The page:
Layer-2 (L2) network security controls provided by various devices, such as switches, routers, and operating systems, can be bypassed by stacking Ethernet protocol headers. An attacker can send crafted packets through vulnerable devices to cause Denial-of-service (DoS) or to perform a man-in-the-middle (MitM) attack against a target network.
This vulnerability exists within Ethernet encapsulation protocols that allow for stacking of Virtual Local Area Network (VLAN) headers. Network standards such as IEEE 802.1Q-1998 and IEEE 802.3 define a system of tagging Ethernet frames that help isolate networks to provide virtual networking capability. IEEE standard 802.1ad, also known as QinQ, allows for the stacking of these VLAN tags, extending the VLAN capability into multiple network segments. This widely adopted Ethernet feature is also referred to as “provider bridging” and “stacked VLANs”. In order to properly isolate and protect these virtual networks, many network devices and operating systems provide an L2 network filtering capability. It is important to note that in modern computing environments , such as Cloud based virtualization and virtual networking, the L2 network capability is extended beyond the local area networks. This can lead to exposure of this vulnerabilities in unintended ways to the larger Internet.
The identified vulnerabilities allow an attacker to bypass the security controls by stacking encapsulating headers. This is done by stacking a combination of one or more VLAN 0 (priority tag) headers and 802.2 LLC/SNAP headers. An attacker can send these crafted network packets and exploit vulnerable devices by bypassing their inspection and filtering capabilities. Some examples of bypassed L2 inspections include, but are not limited to, Dynamic ARP inspection, IPv6 Neighbor Discovery (ND) protection, and IPv6 RA Guard.
Layer 2 network filtering capabilities such as IPv6 RA guard or ARP inspection can be bypassed using combinations of VLAN 0 headers and LLC/SNAP headers.
Layer 2 network filtering capabilities such as IPv6 RA guard can be bypassed using combinations of VLAN 0 headers, LLC/SNAP headers in Ethernet to Wifi frame translation and the reverse Wifi to Ethernet.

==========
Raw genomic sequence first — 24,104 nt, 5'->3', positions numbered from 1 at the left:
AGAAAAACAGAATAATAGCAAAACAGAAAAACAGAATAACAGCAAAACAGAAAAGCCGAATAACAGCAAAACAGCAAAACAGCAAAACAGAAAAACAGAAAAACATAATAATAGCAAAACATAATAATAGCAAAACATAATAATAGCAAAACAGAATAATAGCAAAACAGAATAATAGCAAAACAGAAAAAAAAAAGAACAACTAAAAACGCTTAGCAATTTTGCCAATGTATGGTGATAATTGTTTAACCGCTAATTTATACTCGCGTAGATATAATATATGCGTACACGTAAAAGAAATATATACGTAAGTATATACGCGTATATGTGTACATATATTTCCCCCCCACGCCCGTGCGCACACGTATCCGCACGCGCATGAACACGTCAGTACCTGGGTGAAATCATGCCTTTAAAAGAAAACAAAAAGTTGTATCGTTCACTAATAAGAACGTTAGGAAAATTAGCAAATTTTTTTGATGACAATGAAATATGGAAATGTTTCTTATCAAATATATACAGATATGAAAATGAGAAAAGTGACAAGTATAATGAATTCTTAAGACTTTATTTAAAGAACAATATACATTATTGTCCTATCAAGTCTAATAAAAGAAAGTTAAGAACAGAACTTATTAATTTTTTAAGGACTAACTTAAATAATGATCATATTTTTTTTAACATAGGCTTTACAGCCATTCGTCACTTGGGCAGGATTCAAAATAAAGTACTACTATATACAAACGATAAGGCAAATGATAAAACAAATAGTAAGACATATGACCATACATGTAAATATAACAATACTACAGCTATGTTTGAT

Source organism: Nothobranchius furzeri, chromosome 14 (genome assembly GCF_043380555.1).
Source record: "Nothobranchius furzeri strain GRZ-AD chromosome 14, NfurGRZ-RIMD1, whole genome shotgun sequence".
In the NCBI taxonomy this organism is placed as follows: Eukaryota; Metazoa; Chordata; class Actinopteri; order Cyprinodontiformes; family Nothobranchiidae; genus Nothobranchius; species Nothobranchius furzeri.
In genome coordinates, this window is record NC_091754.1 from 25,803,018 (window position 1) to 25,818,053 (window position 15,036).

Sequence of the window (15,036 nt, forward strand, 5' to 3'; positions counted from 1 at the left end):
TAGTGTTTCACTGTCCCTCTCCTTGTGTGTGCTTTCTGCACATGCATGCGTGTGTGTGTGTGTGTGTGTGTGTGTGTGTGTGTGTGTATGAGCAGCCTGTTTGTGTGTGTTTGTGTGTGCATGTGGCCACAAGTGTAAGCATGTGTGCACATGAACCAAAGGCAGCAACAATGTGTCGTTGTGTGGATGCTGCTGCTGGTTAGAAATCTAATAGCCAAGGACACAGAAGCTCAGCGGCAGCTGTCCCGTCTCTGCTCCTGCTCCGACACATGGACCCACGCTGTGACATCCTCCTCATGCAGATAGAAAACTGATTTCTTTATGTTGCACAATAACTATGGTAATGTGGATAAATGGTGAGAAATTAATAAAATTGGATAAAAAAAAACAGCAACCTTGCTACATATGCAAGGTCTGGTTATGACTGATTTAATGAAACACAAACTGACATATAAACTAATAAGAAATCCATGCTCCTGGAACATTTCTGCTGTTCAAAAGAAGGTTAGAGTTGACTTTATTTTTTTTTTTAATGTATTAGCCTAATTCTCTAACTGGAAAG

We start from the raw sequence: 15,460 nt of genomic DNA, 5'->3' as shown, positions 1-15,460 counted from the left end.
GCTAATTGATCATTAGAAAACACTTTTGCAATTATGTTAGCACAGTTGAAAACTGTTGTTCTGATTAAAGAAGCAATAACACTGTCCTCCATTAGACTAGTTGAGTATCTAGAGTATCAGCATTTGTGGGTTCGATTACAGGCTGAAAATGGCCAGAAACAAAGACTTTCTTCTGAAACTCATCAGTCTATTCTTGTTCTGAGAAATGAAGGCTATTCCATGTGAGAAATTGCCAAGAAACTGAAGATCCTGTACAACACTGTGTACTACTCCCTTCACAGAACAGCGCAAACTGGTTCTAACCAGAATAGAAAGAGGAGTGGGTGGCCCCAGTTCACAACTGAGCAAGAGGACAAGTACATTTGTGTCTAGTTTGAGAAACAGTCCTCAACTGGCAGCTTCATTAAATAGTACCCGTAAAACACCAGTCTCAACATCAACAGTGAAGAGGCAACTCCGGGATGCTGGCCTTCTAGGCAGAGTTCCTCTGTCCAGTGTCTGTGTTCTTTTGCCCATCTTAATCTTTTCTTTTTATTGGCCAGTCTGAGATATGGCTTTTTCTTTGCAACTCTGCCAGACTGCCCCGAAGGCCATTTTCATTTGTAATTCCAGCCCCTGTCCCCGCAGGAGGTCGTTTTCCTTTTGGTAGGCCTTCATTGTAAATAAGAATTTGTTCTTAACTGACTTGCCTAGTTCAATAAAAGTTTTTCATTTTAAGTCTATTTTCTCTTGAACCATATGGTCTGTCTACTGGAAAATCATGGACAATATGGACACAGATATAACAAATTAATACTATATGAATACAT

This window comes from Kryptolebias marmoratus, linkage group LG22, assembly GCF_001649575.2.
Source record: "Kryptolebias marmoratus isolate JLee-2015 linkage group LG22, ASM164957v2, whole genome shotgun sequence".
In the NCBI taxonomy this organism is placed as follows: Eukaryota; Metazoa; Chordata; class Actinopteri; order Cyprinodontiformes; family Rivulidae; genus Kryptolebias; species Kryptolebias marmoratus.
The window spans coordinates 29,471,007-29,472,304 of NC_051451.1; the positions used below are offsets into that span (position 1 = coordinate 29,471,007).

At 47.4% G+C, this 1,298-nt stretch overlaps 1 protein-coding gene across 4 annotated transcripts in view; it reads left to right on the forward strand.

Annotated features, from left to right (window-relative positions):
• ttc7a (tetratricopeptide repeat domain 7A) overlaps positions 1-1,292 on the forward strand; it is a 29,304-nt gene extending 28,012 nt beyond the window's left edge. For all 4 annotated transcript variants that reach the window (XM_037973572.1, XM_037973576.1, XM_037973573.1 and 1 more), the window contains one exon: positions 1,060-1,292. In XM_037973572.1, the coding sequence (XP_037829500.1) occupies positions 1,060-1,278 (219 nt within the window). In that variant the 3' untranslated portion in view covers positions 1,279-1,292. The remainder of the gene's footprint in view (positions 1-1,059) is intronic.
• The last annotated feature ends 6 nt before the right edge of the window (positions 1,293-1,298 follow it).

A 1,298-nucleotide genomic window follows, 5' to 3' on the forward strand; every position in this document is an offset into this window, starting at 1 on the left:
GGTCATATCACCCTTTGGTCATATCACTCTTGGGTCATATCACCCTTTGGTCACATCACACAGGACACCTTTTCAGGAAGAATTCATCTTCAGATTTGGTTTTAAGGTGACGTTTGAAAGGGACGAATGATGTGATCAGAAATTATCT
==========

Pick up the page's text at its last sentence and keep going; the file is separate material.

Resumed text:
Layer 2 network filtering capabilities such as IPv6 RA guard can be bypassed using LLC/SNAP headers with invalid length (and optionally VLAN0 headers).
Layer 2 network filtering capabilities such as IPv6 RA guard can be bypassed using LLC/SNAP headers with invalid length and Ethernet to Wifi frame conversion (and optionally VLAN0 headers).
An attacker can bypass security controls and deceive a locally connected target host to route traffic to arbitrary destinations. Victim devices experience either a DoS (blackholing traffic) or MitM (observing the unencrypted traffic and maybe breaking encryption).
Install vendor-provided patches and updates to ensure malicious content is blocked or rejected by the security controls (such as RA Guard), thereby blocking router advertisements or other network configuration related advertisements that originate on host ports.
Inspect and Block Router Advertisements
Utilize the interface security controls on your router or managed switch to perform DHCP snooping, IPv6 RA guard, IP source guard, and ARP/ND inspection. It is also recommended to only allow needed protocol on access ports (ARP/ICMP/IPv4/IPv6), some applications may have additional needs so be prepared to modify the allow list as needed.
Thanks to Etienne Champetier for reporting this vulnerability.
This document was written by Timur Snoke.